NHS TAYSIDE has defended a controversial survey asking children as young as nine about drug taking and knife carrying.
The Courier can reveal the £225,000 Evidence2Success “wellbeing” survey completed by Perth and Kinross children last week was part-funded by the health body.
It has provoked fury among parents, aggrieved by the nature and tone of the questions their youngsters were asked to fill in.
The 24-page survey quizzed pupils about whether they have attended school “drunk, on drugs or high” and had numerous questions about heroin, cocaine, LSD and former “legal highs”.
Pupils were asked whether “all in all, I am inclined to think that I am a failure”, whether “life is not worth it” and scales were provided in some schools so they could weigh themselves.
A questionnaire for 14 to 16-year-olds asked about their sexual habits.
In a response to a parent’s complaint, seen by The Courier, NHS Tayside’s deputy chief executive, Caroline Selkirk, said: “In terms of ethical approval for the project, the approach taken is commonly used by social research units.
“An independent view on the survey and its approach was sought and the conclusion states that the project has been conducted with due care and attention to all stakeholders and implemented the correct procedures and processes.
“The areas of drugs, alcohol, violence and crime are all important issues which we are striving to understand more about in order to inform the support we offer to young people and their families.
“These are sensitive areas, especially for the younger age group. Participation in the survey was not mandatory and the children were able to miss out any questions or stop filling it in at any point, they were also able to opt out at the beginning.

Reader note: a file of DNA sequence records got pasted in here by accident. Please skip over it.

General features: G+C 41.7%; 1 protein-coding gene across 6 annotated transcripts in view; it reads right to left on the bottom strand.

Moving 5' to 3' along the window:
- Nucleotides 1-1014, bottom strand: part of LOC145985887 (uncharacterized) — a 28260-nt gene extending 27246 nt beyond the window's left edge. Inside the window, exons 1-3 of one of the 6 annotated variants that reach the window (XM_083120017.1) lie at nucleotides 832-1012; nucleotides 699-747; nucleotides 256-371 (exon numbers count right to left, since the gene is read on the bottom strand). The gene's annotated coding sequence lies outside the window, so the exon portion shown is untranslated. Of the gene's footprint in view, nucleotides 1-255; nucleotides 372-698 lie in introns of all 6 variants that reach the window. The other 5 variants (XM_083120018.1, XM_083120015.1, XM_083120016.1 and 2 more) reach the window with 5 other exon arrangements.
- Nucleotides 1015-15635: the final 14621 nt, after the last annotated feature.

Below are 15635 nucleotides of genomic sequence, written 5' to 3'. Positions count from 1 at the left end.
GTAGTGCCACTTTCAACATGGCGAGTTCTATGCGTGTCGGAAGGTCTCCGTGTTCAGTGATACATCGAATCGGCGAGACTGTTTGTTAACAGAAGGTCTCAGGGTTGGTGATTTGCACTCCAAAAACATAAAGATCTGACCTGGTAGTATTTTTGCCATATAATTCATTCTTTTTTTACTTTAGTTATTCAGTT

“We also understand that, for the younger age groups, the class teacher was present and able to provide support to the children as appropriate. I would like to assure you that we will take on board any learning from this survey and use it to inform any future work in this area which is undertaken in NHS Tayside.”
The Scottish Government also defended the survey. A spokesman said: “This is a good example of a local authority engaging with their communities to ascertain what services are needed in their communities.
“This work will help give young people a voice in early intervention and prevention services, and whether these are in the right places, and supporting the right people.
“Neither the Scottish Government nor Perth and Kinross Council recognise the claims being made about this piece of work.”
Despite council denials, parents claim their children were forced to take part in the survey, were weighed in front of their classmates and proper consent was not given.
There are also concerns over anonymity because youngsters had to input a unique ID number before starting.
Comments left on this website and Perth and Kinross Council Facebook page reflected the anger.
Comrie parent Dee Cooper said: “The section I find most obscene is the question about being a complete failure the damage that could potentially be caused by this in terms of self-esteem is frightening.
“You ask a question like that of a child with such thoughts and you are confirming it in their head. It’s a form of psychological abuse.”
Julie Henderson said: “My daughter was disturbed and bemused by the questions asked and if she felt herself that they were inappropriate, then that is good enough for me.
“I do not object to surveys in general but I think this one has been seriously mishandled and I would question the validity of any results obtained.”
Joanne Nicol said: “My child took part in this survey, with my permission given, on the understanding that the questions asked were age appropriate, relevant to the survey and anonymous.
“After the questions had been answered and later discussed with me by my son, it became apparent that the questions asked were not age appropriate, always relevant or answered anonymously.”
While happy to help, she continued: “I do not appreciate being manipulated or treated as a fool, neither do I appreciate my child being treated in this way.”
However, Wendy McLellan said: “I am pleased that the council are trying to involve our children in how future services are planned. My son took the survey and wasn’t remotely disturbed by it, he knows very little about drugs or alcohol but they had the option to say don’t know.
“We all got a letter and had the option to opt out, I really don’t see the problem.”
A spokesman for Perth and Kinross Council said it had received only one formal complaint about the survey.